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the brain and the meditations of the heart should be conformed as nearly as possible to God's perfect standard for these New Creatures. To this end rich supply is furnished by the Heavenly Father, who begat us to this new nature.

The child of God who is slovenly or careless in the management of his earthly body is not living in accord with true holiness, is not properly developing this Heavenly "seed" begotten within him. These New Creatures, so far as possible, should fellowship with one another. They are to seek to build one another up in the most holy faith. They are to remember that they are not to pull each other down, but are to endeavor to assist each other as far as they may be able. Whoever thinks to himself, "Sometime the Kingdom is coming, sometime the Time of Trouble will overtake the present order of things; but meantime we will enjoy the things of this world," will not be living up to his privileges, and will be very likely to be taken unawares as by "a thief in the night"; for he is not living in proper relationship with the Lord, and he will be likely to find when too late that he has lost the "prize."

"Seeing, then, that all these things shall be dissolved, what manner of persons ought we to be in all holy conversation and godliness"!

     "My Father! my Father! this heart would be Thine!
          Oh, keep it from wanderings!
     Oh, visit and nourish Thy wilderness vine,
          Though it be from the bitter springs!
     Till the time of my trial and pruning is o'er,
     And Thy child is safe on eternity's shore!"


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"That on the good ground are they which in an honest and good heart, having heard the Word, keep it, and bring forth fruit with patience."--`Luke 8:15`.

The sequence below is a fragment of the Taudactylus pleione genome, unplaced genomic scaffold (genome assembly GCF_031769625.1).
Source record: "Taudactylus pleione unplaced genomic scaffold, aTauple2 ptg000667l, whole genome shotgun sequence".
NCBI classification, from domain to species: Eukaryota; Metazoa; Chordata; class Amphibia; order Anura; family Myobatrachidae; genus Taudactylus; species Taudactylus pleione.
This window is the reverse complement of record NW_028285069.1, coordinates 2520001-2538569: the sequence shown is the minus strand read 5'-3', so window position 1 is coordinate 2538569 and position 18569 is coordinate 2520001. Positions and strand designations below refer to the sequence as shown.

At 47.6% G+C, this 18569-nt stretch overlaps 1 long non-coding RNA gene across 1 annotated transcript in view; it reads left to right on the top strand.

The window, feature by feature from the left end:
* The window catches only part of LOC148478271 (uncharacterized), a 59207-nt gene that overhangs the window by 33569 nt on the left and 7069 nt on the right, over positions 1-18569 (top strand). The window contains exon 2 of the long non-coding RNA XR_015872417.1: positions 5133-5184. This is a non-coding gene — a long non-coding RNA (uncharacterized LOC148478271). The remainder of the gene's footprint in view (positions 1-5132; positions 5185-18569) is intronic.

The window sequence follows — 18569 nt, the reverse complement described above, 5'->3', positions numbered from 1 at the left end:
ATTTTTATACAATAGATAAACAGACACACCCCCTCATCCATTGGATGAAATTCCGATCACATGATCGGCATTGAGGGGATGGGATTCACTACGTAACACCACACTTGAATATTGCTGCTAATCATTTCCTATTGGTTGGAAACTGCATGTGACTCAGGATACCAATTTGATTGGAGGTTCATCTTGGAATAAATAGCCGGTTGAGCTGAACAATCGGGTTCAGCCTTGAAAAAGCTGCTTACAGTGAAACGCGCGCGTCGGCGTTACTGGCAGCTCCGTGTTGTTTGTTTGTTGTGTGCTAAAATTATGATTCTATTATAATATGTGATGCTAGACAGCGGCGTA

WE RECOGNIZE these words as a portion of our Lord's parable of The Sower. A man went out to sow his field. As he scattered his seed, some fell on one kind of soil and some on another--some on thorny ground, some on stony ground, some on the hard, beaten pathway, and some on good ground. The good ground brought forth--some thirty-fold, some sixty-fold and some one hundred-fold.

According to the Master's interpretation of this parable, the good seed represents the Message of the Kingdom, which as it falls here and there appeals to some hearts differently from what it does to others. That seed falling upon the beaten pathway represented the Message as heard by persons into whose hearts it did not enter at all. They simply heard with the outer ear and forgot. It made no impression. The Lord said that the reason for this was that the Adversary came and caught the seed away. It had not penetrated even the surface of the hard ground. The conditions were not favorable for its entrance into the heart and the hearers soon forgot all that they had heard. The wiles of the Adversary would always, if possible, prevent the seed from entering the heart and taking root.


Amongst those who do receive the Truth are the stony-ground class. These are at first very much enthused, but they lack depth of character. They are not the kind the Lord is now seeking. They will not bring forth the fruitage, for they have not sufficient depth for rooting. They are shallow. They desire to trim their sails in harmony with the favorable winds of this life. As soon as they find out that the Truth is not popular,

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they foresee persecution or social ostracism; then their ardor cools and their interest in the Harvest Message wanes and gradually dies out. Thus they are like wheat planted in shallow soil, which comes up and flourishes a little while; but when the hot sun comes out it withers away, not having much root.

The heart that is like the thorny ground is favorable as to soil. It is good ground, with fine prospects for developing the fruits of the Holy Spirit. But it is infested with thorns, which are not removed, but are permitted to remain and so choke the wheat. These thorns are not the frivolous pleasures of life--theaters, cards, dancing, etc.; but, as the Lord explains in the parable, they are the cares of life, the ambitions of life, the deceitfulness of riches--perhaps the feeling that if they can accumulate wealth they can serve the Lord's Cause the better. This tendency to go out after other things allows a condition to obtain that is unfavorable to the wheat class. These may be good business men, fine politicians, or they may be immersed in some kind of study. Others of them may be fine housekeepers and have a pride as to how well things are kept, or they may be leaders in society or in works of reform, etc. All these are the thorns of the parable. A heart of this kind does not bring forth fruit, because the ground, while good, is otherwise occupied, and the Message of the Kingdom and its work are crowded out to a large degree, so that no fruit is brought to perfection.